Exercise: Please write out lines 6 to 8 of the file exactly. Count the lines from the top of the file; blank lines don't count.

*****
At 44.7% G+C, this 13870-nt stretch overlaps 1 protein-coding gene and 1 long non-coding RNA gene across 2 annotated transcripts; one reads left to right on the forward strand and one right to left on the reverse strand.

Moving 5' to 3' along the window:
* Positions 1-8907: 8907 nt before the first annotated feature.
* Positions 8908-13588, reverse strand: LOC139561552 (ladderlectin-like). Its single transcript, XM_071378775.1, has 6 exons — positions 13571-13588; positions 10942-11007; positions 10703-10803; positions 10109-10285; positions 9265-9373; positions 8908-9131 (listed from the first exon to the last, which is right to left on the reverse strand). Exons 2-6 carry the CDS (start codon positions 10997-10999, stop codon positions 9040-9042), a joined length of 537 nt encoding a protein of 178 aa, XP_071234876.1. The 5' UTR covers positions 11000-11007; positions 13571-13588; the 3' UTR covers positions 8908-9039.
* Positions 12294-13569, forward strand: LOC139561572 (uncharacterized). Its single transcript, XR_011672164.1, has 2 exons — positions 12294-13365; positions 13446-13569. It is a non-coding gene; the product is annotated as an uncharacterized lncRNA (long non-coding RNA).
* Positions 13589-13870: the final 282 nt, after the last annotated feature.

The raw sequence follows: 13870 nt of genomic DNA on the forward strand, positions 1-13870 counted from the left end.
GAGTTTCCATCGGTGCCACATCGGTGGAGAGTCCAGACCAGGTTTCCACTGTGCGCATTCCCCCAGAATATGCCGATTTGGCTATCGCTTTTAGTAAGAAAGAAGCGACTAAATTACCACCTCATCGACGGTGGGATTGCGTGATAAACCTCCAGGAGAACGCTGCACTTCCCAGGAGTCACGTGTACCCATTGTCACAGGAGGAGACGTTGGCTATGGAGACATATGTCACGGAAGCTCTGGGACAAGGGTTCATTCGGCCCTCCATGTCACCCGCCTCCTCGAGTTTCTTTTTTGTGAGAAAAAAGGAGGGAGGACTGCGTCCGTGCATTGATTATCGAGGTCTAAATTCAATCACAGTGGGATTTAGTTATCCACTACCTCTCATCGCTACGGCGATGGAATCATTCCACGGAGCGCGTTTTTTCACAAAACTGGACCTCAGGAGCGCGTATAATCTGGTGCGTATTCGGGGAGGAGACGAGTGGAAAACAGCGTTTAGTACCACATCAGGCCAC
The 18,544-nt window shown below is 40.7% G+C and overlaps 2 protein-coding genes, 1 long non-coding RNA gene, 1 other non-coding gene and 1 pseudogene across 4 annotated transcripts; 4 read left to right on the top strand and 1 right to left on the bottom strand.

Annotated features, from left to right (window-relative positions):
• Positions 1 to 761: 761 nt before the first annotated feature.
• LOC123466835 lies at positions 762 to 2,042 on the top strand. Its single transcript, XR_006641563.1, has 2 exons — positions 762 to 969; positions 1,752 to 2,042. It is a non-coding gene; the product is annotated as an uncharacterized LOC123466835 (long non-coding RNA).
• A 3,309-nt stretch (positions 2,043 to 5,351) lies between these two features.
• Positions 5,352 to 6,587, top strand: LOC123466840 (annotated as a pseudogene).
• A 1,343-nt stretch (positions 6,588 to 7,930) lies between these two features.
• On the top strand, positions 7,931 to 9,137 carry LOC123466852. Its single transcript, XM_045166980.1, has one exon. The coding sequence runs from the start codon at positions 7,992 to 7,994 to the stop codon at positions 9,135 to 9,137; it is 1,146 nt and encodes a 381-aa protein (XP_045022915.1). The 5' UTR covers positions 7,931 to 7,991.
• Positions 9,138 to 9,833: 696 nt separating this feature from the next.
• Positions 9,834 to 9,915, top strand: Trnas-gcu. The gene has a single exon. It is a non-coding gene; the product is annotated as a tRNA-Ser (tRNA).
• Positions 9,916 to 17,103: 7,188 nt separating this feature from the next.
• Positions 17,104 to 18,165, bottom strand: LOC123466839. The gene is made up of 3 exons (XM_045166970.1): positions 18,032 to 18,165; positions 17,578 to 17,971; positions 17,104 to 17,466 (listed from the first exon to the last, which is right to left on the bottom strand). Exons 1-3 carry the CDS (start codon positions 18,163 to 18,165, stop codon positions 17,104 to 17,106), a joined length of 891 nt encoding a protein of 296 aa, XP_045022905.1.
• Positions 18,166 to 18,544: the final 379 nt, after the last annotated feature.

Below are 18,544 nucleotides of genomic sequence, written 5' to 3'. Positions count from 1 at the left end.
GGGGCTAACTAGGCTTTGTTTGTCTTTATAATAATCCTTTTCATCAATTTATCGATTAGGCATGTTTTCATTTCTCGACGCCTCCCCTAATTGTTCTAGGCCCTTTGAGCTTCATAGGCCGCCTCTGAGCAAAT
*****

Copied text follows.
* Positions 13589-13870: the final 282 nt, after the last annotated feature.

The raw sequence follows: 13870 nt of genomic DNA on the forward strand, positions 1-13870 counted from the left end.
GAGTTTCCATCGGTGCCACATCGGTGGAGAGTCCAGACCAGGTTTCCACTGTGCGCATTCCCCCAGAATATGCCGATTTGGCTATCGCTTTTAGTAAGAAAGAAGCGACTAAATTACCACCTCATCGACGGTGGGATTGCGTGATAAACCTCCAGGAGAACGCTGCACTTCCCAGGAGTCACGTGTACCCATTGTCACAGGAGGAGACGTTGGCTATGGAGACATATGTCACGGAAGCTCTGGGACAAGGGTTCATTCGGCCCTCCATGTCACCCGCCTCCTCGAGTTTCTTTTTTGTGAGAAAAAAGGAGGGAGGACTGCGTCCGTGCATTGATTATCGAGGTCTAAATTCAATCACAGTGGGATTTAGTTATCCACTACCTCTCATCGCTACGGCGATGGAATCATTCCACGGAGCGCGTTTTTTCACAAAACTGGACCTCAGGAGCGCGTATAATCTGGTGCGTATTCGGGGAGGAGACGAGTGGAAAACAGCGTTTAGTACCACATCAGGCCAC